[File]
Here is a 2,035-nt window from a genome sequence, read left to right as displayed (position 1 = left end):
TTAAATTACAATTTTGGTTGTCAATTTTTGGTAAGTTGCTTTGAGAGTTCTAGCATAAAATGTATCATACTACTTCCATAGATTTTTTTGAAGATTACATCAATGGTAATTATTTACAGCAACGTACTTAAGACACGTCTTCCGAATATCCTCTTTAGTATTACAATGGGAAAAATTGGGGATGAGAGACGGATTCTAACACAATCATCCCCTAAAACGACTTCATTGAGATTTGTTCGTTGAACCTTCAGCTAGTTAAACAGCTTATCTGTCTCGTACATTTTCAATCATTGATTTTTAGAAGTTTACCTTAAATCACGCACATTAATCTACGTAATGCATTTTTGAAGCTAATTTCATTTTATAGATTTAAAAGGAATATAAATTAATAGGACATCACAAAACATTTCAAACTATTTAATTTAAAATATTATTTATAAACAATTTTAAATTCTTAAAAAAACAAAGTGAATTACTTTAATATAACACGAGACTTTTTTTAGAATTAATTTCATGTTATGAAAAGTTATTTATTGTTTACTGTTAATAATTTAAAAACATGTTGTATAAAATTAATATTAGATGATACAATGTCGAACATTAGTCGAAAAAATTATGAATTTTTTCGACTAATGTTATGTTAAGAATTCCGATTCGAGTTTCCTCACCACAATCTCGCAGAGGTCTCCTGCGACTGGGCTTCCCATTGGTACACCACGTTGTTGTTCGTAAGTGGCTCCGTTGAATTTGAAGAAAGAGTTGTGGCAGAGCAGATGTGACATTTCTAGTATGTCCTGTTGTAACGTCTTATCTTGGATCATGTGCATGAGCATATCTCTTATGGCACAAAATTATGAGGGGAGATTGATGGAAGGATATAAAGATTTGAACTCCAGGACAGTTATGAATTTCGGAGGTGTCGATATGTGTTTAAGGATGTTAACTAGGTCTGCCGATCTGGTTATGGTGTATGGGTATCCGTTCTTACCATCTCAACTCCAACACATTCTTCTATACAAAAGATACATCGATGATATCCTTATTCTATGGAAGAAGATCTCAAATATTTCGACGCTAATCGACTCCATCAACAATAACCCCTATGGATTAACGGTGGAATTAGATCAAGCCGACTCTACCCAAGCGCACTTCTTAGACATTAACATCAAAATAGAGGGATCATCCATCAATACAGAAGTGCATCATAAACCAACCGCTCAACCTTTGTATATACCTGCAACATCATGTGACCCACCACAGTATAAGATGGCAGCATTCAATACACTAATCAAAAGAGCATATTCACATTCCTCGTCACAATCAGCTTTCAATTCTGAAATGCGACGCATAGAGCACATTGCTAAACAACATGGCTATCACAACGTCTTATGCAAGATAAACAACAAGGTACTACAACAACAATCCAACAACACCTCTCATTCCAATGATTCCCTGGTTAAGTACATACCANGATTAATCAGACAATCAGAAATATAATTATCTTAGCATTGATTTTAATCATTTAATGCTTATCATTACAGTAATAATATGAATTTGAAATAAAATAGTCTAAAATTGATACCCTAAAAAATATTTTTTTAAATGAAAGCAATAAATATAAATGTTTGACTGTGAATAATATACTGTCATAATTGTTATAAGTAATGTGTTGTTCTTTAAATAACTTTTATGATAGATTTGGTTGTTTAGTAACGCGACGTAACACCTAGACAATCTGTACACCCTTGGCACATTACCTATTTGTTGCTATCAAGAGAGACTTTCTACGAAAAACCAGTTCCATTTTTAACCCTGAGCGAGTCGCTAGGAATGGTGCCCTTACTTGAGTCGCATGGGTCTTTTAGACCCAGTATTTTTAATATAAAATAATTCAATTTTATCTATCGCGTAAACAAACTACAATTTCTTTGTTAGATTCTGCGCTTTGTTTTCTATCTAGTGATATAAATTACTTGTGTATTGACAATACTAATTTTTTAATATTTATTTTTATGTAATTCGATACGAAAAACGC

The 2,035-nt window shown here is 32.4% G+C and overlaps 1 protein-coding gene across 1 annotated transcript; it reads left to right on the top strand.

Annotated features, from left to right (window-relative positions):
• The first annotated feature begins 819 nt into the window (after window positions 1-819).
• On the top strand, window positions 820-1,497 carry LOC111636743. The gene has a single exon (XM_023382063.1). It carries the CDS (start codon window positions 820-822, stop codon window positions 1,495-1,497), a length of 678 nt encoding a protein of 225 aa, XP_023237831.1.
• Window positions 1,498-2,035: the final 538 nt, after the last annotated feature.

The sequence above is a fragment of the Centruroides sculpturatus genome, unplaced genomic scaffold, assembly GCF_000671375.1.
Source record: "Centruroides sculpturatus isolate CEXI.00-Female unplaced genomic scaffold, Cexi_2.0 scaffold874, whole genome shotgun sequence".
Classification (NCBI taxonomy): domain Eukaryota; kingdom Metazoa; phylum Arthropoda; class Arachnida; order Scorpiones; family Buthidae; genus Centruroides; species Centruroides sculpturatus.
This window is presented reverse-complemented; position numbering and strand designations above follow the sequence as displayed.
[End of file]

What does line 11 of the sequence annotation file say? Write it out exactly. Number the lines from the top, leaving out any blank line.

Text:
This window is presented reverse-complemented; position numbering and strand designations above follow the sequence as displayed.